A number tattooed on one arm, 119.104, the terrible experience in a Nazi camp and the discovery of his mission
The concentration camps in Germany represent a shameful plague of the last century. No man, woman or child at the time of getting on those trains bound for the concentration camps, could have imagined the horror that they would see and experience. What is striking, each time we think of it, is the perfect architecture and workings of a precise plan of destruction and annihilation. Destined to be just numbers on a list, with a number tattooed on their arms like cattle, those prisoners went through what could only be described as the most tragic experience a man can endure. A meaningless experience, full of suffering.
Victor Frankl, who was already a psychologist, admired by Sigmund Freud at the time, was deported along with his family in 1942. Upon his arrival at the camp he was branded with his number 119.104.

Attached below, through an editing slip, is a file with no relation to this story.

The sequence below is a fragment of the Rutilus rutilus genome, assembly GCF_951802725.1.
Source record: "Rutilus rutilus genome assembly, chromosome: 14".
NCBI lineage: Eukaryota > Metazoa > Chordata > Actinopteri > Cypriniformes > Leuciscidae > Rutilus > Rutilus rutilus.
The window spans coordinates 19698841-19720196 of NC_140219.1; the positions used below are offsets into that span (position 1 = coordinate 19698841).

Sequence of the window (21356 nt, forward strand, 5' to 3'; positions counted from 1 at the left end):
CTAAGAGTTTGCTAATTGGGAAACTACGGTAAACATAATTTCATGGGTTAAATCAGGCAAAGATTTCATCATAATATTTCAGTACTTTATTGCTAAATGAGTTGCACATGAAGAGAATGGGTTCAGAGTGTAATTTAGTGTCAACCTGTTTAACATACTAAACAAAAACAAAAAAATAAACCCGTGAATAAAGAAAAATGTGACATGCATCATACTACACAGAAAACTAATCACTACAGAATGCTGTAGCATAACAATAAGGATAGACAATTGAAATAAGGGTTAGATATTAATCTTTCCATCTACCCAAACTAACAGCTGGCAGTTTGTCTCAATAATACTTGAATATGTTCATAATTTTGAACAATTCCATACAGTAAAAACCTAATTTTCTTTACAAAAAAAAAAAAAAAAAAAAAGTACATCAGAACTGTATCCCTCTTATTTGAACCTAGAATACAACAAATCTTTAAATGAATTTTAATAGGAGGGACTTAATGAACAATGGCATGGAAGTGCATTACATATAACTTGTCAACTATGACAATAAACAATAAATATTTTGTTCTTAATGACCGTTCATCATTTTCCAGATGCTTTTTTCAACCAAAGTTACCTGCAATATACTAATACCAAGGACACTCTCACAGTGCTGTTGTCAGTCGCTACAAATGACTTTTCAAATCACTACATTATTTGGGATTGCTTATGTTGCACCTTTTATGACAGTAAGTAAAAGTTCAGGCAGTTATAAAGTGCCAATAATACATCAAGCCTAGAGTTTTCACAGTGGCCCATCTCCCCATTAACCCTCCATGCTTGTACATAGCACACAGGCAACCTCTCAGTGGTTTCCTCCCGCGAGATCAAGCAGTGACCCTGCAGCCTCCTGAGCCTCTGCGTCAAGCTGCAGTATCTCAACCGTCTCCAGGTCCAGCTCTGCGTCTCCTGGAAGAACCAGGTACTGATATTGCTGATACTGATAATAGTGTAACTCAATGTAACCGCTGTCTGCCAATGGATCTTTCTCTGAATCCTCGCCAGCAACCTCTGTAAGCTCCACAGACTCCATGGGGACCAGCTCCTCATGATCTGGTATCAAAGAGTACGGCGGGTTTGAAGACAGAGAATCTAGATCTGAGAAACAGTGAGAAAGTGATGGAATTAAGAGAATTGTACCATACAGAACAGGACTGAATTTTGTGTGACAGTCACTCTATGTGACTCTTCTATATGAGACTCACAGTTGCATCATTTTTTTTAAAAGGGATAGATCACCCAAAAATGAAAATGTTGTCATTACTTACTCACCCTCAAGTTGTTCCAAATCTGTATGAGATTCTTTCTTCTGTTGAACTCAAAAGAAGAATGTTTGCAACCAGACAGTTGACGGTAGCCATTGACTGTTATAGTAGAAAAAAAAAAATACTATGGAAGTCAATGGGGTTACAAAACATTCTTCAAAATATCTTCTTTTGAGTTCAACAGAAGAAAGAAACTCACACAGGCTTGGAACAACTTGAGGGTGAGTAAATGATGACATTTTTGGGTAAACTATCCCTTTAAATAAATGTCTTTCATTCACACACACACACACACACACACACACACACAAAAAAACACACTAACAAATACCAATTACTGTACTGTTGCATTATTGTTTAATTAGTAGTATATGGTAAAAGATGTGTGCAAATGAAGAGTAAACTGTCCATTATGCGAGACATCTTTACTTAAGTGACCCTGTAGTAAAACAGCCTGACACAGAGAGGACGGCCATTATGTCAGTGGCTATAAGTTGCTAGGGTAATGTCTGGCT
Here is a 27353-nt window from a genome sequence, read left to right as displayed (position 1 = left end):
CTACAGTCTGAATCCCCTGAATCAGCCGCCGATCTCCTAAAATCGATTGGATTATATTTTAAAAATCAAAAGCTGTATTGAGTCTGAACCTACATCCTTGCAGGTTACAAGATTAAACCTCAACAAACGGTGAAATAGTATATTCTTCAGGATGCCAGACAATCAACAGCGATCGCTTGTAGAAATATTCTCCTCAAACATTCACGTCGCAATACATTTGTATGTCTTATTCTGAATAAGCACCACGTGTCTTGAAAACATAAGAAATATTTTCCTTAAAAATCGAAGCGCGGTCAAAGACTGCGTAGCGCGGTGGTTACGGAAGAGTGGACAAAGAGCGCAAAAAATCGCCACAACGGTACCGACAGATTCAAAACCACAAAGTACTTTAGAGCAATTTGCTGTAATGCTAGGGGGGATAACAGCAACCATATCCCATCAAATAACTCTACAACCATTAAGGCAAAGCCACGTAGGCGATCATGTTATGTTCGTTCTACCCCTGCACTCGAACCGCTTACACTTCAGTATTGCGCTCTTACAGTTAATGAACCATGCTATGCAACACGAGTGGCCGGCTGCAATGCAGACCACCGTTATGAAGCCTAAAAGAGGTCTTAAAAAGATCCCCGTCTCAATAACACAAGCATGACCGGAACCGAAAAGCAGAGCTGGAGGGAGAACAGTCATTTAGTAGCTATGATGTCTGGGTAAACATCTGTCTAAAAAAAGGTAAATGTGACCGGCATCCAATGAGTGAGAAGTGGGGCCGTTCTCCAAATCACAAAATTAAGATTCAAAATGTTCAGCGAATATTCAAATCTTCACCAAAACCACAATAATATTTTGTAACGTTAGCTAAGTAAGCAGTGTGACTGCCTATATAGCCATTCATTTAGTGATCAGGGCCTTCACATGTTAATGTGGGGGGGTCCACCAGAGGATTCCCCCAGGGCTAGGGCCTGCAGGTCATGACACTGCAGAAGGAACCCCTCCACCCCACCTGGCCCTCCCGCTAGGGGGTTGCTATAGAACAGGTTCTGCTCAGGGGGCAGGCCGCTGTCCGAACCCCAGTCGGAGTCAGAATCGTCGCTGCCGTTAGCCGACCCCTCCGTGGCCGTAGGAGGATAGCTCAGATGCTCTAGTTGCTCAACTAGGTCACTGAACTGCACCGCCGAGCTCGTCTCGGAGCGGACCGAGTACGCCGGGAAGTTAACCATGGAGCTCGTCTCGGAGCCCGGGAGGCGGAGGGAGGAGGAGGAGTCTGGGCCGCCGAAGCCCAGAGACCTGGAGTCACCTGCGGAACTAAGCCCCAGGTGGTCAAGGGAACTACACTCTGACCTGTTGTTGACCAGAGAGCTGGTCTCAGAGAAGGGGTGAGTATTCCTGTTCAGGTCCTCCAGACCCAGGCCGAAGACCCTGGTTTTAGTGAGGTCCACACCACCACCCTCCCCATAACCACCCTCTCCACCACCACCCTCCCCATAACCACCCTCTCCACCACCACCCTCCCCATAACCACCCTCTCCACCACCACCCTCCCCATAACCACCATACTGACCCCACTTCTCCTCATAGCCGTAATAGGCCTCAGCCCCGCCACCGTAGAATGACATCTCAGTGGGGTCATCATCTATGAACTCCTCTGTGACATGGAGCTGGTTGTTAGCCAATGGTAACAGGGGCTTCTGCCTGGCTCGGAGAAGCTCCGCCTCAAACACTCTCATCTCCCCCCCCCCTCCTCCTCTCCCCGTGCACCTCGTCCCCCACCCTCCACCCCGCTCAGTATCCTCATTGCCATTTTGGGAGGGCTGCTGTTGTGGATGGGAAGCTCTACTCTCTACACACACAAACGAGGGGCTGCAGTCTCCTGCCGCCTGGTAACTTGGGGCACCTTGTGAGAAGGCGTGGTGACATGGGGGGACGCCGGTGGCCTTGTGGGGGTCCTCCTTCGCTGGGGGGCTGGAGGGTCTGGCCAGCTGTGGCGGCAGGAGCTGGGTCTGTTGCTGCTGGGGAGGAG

Unlike many of his friends that did not make it, Frankl managed to save himself by using his extensive knowledge of the human spirit. He managed, in complete confidence, to dispense advice, to basically be the camp psychologist. Towards the end of his stay, he was allowed to work as a medical intern. That terrible experience, during which he was pushed beyond his limits, nevertheless became his field of investigation. Throughout the duration of his imprisonment, Frankl continued to write notes on pieces of paper that he collected here and there, to gather data and to reflect. He concluded that man needs to find his life’s purpose, even in absurd situations, to be able to endure unbearable suffering.
Once he had been freed, Frankl continued to work as a psychiatrist, using Logotherapy to try and help survivors, to help them to see the good in a devastated world.
The key ideas of "Yes To Life In Spite of Everything"
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